As I walked into my first class with the radio, there was mumbling in the room. I called for silence, placed my radio down on my desk, and asked the students if they knew what had happened that morning while we’d all been asleep.
One young man raised his hand and said, “Your country is bombing the Muslims in Iraq, Miss.” His seatmate smacked him on the arm as if to say, Shut up.
I nodded in agreement. “Yes, my country has begun a war, I’m afraid.” Instead of a formal lesson, I told them, we were going to listen to the coverage from the Voice of America and the BBC on my shortwave radio. I asked if anyone had any objection to this. No one did, so I let the radio play for the rest of the period.
With a few minutes left in class (my first of three that morning) I asked if the students had any questions or statements. A student in the back, who rarely participated, raised his hand. “Miss, your George Bush is a very, very bad man,” he said.
All eyes were on me for a response. “That is an opinion I believe many of my fellow Americans might hold this morning,” I said. “See you tomorrow, when we will return to our lessons.” As I grabbed my radio and left the classroom, every student stood.
Mary Beth Simmons
West Conshohocken, Pennsylvania
My husband had researched which items inmates were not allowed to have with them when they arrived at the federal prison: no watch, no money, no phone. All he could bring were his reading glasses. At fifty-six he couldn’t see a book or computer screen without them. So he put them in the cup holder between us as I pulled out of our driveway and turned south to begin the 150-mile trip.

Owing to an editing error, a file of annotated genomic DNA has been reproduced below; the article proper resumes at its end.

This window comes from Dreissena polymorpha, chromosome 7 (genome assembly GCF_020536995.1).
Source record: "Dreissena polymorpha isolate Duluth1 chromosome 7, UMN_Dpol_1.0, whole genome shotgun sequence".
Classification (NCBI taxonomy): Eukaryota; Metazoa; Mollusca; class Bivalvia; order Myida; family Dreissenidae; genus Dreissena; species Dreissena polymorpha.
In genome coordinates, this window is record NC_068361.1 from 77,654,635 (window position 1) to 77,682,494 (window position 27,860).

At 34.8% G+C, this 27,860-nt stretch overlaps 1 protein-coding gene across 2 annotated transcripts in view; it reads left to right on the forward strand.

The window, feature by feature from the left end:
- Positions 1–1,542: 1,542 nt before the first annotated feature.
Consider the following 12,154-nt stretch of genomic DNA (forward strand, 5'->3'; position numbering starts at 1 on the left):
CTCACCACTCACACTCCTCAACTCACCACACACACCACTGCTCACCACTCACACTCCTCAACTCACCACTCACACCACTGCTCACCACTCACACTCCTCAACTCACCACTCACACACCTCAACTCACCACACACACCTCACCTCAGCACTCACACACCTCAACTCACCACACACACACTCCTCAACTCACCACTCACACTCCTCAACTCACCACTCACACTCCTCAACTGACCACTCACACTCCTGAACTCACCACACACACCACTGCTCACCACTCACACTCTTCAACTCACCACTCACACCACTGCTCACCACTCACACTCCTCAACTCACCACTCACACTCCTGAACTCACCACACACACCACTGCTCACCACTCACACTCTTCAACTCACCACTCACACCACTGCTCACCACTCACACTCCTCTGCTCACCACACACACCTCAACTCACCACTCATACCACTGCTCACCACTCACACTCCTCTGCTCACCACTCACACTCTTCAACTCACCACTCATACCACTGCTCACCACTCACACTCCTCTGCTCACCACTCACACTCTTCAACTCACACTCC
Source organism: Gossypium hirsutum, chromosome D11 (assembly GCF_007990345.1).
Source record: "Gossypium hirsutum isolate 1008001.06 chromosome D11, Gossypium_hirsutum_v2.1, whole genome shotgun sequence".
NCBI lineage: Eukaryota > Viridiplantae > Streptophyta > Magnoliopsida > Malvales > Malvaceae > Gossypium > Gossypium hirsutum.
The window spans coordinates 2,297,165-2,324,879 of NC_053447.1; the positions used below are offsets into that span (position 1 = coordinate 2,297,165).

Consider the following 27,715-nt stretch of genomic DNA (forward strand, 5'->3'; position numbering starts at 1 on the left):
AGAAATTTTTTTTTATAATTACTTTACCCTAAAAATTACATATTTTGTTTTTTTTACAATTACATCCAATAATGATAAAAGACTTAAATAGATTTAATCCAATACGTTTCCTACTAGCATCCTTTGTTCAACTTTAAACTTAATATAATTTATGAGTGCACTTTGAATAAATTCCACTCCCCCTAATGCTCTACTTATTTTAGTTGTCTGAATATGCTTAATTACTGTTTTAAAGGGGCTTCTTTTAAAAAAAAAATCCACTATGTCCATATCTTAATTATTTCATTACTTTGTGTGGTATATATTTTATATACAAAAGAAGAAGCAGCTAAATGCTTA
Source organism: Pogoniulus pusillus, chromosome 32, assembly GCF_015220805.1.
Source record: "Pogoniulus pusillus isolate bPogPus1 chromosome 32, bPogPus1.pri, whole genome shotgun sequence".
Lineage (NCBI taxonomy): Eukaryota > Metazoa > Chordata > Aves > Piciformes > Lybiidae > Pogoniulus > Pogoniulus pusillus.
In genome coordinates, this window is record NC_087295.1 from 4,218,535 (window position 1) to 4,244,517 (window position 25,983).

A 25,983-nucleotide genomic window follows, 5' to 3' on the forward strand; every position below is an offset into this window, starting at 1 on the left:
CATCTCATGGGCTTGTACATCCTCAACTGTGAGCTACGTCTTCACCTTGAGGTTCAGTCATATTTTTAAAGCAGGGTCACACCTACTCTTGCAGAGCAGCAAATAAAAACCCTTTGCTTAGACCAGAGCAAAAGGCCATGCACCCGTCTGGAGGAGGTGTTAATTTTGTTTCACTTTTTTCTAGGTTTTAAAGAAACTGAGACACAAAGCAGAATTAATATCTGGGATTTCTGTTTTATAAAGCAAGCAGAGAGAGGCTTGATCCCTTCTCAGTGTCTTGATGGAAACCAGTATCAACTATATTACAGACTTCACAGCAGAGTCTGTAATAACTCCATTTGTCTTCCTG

We didn’t talk much on the ride. We’d already said it all in the preceding weeks. Sometimes we held hands. He texted friends, said some farewells. Our dog stretched out on the back seat, happy not to have been left behind.
Since my husband was self-surrendering to the lowest-level white-collar facility, I’d thought I would be able to drive into the parking lot and say goodbye at the prison door, but the guard at the outside gate wouldn’t let our car through. He pointed to a concrete bench inside the gate: my husband would have to wait there alone until someone came to get him. I could see razor wire and security cameras a few hundred feet away.
The guard watched impatiently as my husband took off his belt and sweat shirt to leave them in the car, said goodbye to the dog, and kissed me. I was crying and shaking.
“It’s going to be OK, baby,” my husband said as he backed away from the car. “We’ll get through this.”